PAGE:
## Monday 31 October 2016

### Distinguishing Quality from Random Noise: How do we know we’re getting valuable information?

One of the main challenges of football analytics is ensuring that their manipulation of the available data is in fact uncovering underlying “qualities” of teams and players, instead of just randomly picking up statistical noise or irrelevant facts. I could certainly use the available data and assign a number to each player by summing up the number of blocked shots plus the square root of the number of headed shots inside the area divided by the goal difference his team obtained with him on the pitch multiplied by his number of interceptions. Can I use this number in any way to advise a club on whether they should buy him? Probably not. How can I know what is valuable?

Recall from the previous entries on team passing motifs that a main reason why I stated that the methodology was picking up on a stable quality of passing style was the fact that it was stable for consecutive seasons. If the methodology was just randomly assigning motif distributions, then surely there would be no consistency between different seasons.

The implication then is this: if a certain vectorisation of the data is in certain sense “stable” across seasons, then this vectorisation is representative of an underlying quality of the data observations. Metrics intended to measure qualities which one would expect to be stable over seasons such as “playing style” or “potential” should be able to be validated in this way.

The question then is how would the details of this validation go. In this entry, I’ll go through a “validating methodology” that I’ve been working on lately:

Take a vector representing a team or a player for a given season (something like the 5-dimensional vector representing a team in the passing motifs methodology). If my reasoning above is correct, if the vector contains valuable information regarding that player/team, then if I consider the equivalent vector for the season directly before, they should in theory be in some sense “close” to each other. The “closeness” of two vectors is of course a relative concept, so this should be measured in relation to the average distance between any pair of vectors.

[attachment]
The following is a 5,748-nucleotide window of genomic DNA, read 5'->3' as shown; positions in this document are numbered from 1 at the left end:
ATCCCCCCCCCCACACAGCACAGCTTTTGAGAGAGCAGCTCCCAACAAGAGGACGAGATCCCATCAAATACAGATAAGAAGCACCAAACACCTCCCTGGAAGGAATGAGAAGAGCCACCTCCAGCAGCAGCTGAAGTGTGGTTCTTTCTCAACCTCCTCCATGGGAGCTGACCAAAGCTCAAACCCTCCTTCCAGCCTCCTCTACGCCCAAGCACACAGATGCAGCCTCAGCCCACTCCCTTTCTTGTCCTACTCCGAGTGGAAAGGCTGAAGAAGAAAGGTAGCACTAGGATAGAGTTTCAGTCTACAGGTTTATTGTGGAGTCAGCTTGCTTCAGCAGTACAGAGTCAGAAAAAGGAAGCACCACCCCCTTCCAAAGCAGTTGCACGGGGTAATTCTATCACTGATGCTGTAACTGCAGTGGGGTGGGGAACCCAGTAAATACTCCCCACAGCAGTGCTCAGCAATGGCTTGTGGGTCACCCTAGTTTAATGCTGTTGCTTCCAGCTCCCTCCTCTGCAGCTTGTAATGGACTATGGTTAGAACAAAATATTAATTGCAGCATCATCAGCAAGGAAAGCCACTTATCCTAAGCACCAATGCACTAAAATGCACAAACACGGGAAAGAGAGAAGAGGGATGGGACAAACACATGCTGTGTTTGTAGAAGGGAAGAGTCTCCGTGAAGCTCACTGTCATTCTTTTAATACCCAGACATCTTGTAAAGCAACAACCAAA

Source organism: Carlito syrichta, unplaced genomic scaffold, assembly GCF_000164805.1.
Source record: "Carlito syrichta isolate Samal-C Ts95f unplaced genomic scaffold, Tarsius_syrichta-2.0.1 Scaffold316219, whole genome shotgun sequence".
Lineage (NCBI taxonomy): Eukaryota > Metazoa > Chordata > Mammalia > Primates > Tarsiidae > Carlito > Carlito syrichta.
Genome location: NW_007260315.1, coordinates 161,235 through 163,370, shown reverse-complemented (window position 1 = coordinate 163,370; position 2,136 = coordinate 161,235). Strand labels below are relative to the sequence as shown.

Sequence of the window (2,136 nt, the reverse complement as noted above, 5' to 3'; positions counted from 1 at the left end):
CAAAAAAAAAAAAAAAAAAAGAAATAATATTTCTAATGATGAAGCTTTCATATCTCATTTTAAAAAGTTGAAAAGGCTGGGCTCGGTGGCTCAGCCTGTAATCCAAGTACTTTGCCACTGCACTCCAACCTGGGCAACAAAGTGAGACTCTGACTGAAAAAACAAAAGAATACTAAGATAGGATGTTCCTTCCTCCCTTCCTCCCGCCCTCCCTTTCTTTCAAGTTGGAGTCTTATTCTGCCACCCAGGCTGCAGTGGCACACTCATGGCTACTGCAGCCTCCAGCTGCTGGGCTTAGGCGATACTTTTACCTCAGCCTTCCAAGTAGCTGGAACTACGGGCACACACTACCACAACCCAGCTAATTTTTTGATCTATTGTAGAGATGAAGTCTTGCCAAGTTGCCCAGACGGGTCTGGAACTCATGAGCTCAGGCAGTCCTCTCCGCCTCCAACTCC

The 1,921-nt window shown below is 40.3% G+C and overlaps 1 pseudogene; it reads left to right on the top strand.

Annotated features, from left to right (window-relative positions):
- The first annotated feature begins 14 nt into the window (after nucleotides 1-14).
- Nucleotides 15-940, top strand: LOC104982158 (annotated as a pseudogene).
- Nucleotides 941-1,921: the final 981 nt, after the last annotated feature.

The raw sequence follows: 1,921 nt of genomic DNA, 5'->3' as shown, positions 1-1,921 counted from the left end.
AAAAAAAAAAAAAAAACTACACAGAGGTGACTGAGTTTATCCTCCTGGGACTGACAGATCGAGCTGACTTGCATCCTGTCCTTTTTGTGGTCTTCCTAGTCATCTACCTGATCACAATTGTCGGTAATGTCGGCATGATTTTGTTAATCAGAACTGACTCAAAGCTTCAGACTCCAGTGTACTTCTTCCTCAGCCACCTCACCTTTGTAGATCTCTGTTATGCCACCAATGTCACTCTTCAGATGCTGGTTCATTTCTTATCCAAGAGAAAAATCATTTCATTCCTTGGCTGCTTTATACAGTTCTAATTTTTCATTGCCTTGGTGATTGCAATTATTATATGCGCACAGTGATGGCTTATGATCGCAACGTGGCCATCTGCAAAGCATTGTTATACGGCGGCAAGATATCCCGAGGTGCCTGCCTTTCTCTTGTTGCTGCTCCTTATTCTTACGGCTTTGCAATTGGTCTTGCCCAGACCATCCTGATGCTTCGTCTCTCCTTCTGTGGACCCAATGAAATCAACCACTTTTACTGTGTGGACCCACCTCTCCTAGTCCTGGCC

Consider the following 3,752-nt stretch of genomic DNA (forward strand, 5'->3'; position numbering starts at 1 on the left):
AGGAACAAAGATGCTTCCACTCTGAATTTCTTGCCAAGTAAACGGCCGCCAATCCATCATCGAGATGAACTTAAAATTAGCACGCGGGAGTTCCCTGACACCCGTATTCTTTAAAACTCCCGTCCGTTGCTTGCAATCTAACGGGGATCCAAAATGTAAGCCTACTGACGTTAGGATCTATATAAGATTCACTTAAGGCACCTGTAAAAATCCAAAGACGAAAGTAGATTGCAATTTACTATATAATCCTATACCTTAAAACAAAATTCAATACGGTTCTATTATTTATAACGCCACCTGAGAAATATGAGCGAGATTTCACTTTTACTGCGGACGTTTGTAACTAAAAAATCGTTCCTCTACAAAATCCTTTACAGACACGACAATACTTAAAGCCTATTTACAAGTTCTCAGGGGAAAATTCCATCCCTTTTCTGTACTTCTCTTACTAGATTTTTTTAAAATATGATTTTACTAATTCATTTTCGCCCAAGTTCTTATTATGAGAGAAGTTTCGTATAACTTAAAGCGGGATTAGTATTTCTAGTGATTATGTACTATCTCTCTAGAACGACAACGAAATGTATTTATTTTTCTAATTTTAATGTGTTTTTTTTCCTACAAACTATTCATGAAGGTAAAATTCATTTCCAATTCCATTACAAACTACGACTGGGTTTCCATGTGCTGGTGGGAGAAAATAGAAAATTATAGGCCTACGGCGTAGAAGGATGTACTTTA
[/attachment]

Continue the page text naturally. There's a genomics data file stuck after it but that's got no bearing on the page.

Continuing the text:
As an example: If Juan Mata’s vector for 2014-15 is at a distance of 2.3 from his vector for 2015-16, and on average the distance between any two player vectors (not necessarily from the same player) in this context is 9.5, then we can say with reasonable certainty that Juan Mata’s vectors are “close” to each other.

The method which I wrote out takes as parameters the two vectorisation matrices for two consecutive seasons, normalises them, considers only players who have played at least 18 matches in each season; and prints out the following:

Here’s what we want to look at on this table: First of all, the lower the mean distance between the two vectors of each player, the better our methodology is according to the reasoning above. However, a “low” number is a very relative concept, so we need a reference with which to measure how low this number actually is. This methodology provides two such references:

• The first and most important one is the mean distance between all vectors, not just between the two corresponding to each player. This gives us an idea of how far any two vectors in this context are and if the “closeness” of vectors of the same player is significant. Z-Score 1 is the mean distance between all vectors minus the mean distance between the vectors from the same player divided by the standard deviation of the distance between all players. The lower this number (accepting negative values of course), the better.
• The second reference provided is the mean distance between Gaussian vectors in the dimension of the problem. Z-Score 2 is the mean distance between the simulated Gaussian vectors minus the mean distance between the vectors from the same player divided by the standard deviation of the distance between the Gaussian vectors. I feel this is also an important frame of reference because it gives a measure of just how “normalised” the scaled problem is. It also provides important “dimensional” context because for example if our vectorisation is in 15 dimensions as opposed to 5 dimensions, then the raw distances will increase but this does not necessarily mean that the higher dimensional vectorisation is less valuable, simply that the numbers we deal with in higher dimensions are naturally larger and we need to know this to know how “low” our mean distance number really is. Hence the importance of the Z-Scores.

This entry was a bit technical and perhaps less interesting for the average football fan, but I thought it was important to explain it because it’s what I’ve been using to understand how to best translate the passing motifs problem to a player context. I’m looking to follow up this entry with an applied example comparing different vectorisations of passing motifs at a player level very soon (2-3 days hopefully if I can find the time), so stay tuned!